Convergence for the Fateful Battle of Kinsale – Irish to the Core Weekly Blog 43
Last week I described the efforts by the brutal, conquering English in Munster in the late 1500s, and of the brave, defending Irish Chieftains leading up to the fateful Battle of Kinsale in the Nine Years War.
Queen Elizabeth had sent more capable warriors to Ireland in 1601 under the leadership of Lord Mountjoy as Lord Deputy with support by George Carew in Munster, under him George Wilmot in Kerry, and Henry Docwra in northern Derry to separate and attack the O’Donnell and O’Neill forces.
As I have mentioned, Carew was deceitfully cunning in negotiating with and capturing Florence MacCarthaigh Reagh in the south who was organizing with the Spanish. Meanwhile, Docwra attacked Derry with the help of Red Hugh’s traitorous cousin Niall O’Donnell who mistakenly expected to be named Earl of Donegal after the English conquered Ireland.
When Derry fell to the English in the summer, Red Hugh realized that he and The O’Neill needed to combine forces to drive the English infidels out. They needed to combine with their Catholic Spanish ally’s army which was planning to land in the west north of Muster in more friendly territory at Galway and close enough to the Northern Clans. In this way they could continue to fight guerrilla warfare in the Hills which had been so successful against the luck-less English commander Devereux.
Disastrously, due to an all-too-familiar ill-wind at sea, the Spanish forces of 4000 soldiers led by Juan del Águila were forced to land at Kinsale, the Irish provisioners town on the south coast west of Cork City on September 23, 1601. It was not a well-fortified town to resist a siege. Unfortunately, additional Spanish ships carrying 2000 soldiers and much of their munitions were separated and diverted due to the weather. They were discouraged when their ally Florence was not there with an army to greet him.
Lord Mountjoy marched from the Pale and laid lay siege to Kinsale and the Spanish, hemming them in against the Celtic Sea. Of the 12,000 English forces who initially surrounded the port, only 7,500 remained by the time of the battle in January 1602 due to attrition from winter illnesses brought on by lack of supplies.
Red Hugh realized that his and O’Neill’s forces needed to integrate with the Spanish invasion force by marching south through English territory. He burned his own castle stronghold in Donegal Town to keep the English from using it and headed south into Sligo to the castle of Ballymote which he had cunningly purchased three years earlier. There, in early October 1601, Red Hugh and his brother Rory amassed his army of 4,000 gallowglass foot and 3,000 horse soldiers.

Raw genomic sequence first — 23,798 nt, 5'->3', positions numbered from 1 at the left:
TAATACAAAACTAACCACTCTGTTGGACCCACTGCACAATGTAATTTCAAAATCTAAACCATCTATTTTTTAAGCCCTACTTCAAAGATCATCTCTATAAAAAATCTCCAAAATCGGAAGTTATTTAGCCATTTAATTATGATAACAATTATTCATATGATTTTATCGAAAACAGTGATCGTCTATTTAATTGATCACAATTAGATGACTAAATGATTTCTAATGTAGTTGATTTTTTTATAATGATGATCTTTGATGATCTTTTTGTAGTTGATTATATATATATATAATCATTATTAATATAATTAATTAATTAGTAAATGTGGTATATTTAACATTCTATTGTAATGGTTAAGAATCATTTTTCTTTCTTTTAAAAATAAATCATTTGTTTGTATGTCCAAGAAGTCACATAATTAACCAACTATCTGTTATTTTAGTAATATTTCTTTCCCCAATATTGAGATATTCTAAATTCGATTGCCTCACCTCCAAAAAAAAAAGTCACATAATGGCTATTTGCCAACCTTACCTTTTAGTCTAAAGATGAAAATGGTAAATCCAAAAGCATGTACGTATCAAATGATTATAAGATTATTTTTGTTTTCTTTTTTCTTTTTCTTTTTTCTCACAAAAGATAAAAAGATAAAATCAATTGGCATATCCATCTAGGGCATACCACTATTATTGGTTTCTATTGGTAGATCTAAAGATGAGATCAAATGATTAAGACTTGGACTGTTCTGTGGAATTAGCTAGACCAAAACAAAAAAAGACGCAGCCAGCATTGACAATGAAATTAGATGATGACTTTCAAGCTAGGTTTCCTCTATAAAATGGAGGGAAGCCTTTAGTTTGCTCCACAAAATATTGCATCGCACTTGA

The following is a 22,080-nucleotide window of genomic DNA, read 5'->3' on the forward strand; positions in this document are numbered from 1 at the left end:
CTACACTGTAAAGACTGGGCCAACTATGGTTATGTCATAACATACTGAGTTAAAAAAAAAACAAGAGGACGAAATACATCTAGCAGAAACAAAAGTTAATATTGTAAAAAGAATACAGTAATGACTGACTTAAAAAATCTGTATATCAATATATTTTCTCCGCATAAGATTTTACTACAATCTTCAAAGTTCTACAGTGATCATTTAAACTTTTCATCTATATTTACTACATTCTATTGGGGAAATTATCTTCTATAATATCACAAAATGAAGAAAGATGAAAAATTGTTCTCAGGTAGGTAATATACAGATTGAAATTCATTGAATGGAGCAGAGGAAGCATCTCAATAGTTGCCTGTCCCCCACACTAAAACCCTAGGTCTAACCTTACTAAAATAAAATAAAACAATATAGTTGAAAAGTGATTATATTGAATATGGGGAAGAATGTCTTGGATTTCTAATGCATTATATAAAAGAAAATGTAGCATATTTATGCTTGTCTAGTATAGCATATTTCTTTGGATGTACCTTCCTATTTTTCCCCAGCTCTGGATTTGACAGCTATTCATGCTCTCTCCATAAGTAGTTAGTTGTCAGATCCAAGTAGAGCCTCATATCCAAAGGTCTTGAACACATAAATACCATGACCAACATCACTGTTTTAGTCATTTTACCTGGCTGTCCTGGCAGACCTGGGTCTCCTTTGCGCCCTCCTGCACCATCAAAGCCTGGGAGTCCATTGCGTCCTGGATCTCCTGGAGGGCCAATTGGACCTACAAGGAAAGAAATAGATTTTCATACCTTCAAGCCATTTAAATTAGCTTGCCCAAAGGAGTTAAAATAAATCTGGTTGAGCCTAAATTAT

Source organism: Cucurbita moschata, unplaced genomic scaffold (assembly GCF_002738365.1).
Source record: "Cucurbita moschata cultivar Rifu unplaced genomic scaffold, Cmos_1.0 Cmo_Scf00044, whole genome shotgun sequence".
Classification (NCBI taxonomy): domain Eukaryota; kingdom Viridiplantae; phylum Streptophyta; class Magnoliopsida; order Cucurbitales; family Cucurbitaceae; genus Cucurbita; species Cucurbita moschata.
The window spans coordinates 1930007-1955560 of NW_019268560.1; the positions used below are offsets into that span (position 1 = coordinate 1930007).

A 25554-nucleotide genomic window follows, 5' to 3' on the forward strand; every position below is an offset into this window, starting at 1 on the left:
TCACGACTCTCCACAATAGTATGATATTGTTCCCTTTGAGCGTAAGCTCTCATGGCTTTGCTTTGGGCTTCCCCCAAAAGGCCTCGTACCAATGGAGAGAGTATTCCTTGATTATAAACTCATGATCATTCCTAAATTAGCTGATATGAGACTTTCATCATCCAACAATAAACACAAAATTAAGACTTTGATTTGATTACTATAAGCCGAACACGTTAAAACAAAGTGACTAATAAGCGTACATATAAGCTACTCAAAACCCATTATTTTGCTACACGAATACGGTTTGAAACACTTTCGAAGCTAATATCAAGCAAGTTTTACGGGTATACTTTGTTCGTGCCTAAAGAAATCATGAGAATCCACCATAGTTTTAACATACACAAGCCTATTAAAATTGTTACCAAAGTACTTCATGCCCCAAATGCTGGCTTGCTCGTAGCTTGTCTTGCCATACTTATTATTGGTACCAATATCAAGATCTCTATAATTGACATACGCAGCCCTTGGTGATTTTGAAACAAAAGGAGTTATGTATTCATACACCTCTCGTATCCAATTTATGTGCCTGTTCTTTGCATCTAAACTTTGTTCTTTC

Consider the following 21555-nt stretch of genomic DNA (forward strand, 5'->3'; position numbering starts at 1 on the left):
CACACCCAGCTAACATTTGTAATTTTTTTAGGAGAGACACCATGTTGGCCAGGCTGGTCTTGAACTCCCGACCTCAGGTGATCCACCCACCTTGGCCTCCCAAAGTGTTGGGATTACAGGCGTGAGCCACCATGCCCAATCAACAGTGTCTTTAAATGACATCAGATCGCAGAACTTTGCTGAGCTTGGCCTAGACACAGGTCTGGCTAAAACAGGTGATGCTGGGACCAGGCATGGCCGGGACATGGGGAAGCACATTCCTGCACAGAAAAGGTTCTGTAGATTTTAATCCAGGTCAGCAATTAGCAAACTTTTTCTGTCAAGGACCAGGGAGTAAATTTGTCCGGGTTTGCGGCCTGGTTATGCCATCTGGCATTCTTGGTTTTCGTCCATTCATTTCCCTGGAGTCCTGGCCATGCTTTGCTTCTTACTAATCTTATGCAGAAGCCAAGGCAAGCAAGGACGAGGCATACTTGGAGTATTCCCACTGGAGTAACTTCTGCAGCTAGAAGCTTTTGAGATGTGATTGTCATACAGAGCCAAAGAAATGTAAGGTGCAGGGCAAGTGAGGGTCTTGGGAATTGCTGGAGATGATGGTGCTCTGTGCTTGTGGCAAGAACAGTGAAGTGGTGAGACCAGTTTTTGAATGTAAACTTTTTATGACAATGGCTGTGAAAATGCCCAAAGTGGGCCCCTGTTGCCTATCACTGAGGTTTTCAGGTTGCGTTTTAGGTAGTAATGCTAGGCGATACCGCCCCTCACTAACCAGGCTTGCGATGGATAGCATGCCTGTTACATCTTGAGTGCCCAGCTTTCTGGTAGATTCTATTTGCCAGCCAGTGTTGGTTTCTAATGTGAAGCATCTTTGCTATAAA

Pope Clement VIII failed to announce his support for the Catholic Spanish initiative in Ireland. This may have influenced the beleaguered southern clan chieftains to not rise up against their Protestant English overlords.
Hugh O’Neill initially was reluctant to march south, preferring to stay within his own territory to defend against the English. But Red Hugh convinced him that the remaining Clans needed to band together with the Spanish in a last-ditch effort to rid their country of the invading infidels.
While O’Neill led his forces south down an easterly path, cutting off supplies between the Pale and the English army at Kinsale, Red Hugh accompanied by his ally Richard Tyrell led an Herculean march south through the winter blizzards, fortunately across unusually frozen bogs. He arrived in Thurles, two-thirds of the way south, at the site of Holy Cross Church with the Holy Rood (Piece of the Cross of Jesus) at the feast of St. Andrew on November 30.
There he split his forces with a small contingent being sent west to liberate his compatriot, Thomas FitzMaurice whose southwest lands had been captured by the English under the leadership of George Wilmot a year earlier. His hope was that FitzMaurice could muster an army to aid in the cause at Kinsale.
Red Hugh headed south to a rendezvous point at Bandon, thirteen miles west of Kinsale. Somehow Carew’s army, which had headed north towards Thurles to intercept O’Donnell, missed him. Red Hugh estimated that the combined Irish army would be eighteen thousand plus the Spaniards and by his intelligence, the British army numbered only seven thousand. Good odds.
In December 1601, a secondary Spanish force of seven ships with 2,000 men led by Pedro de Zubiaur, which had been diverted from Aquila’s fleet by weather, landed at Castlehaven, west of Kinsale. They were quickly dispatched by the English navy under the leadership of Admiral Richard Leveson.
The scene was set for an all-out battle in the open plains just north of Kinsale in the dead of winter, a terrain that the English greatly preferred.
Next week – the battle!
Stephen’s novel series “The Irish Clans” can be purchased at https://amzn.to/3gQNbWi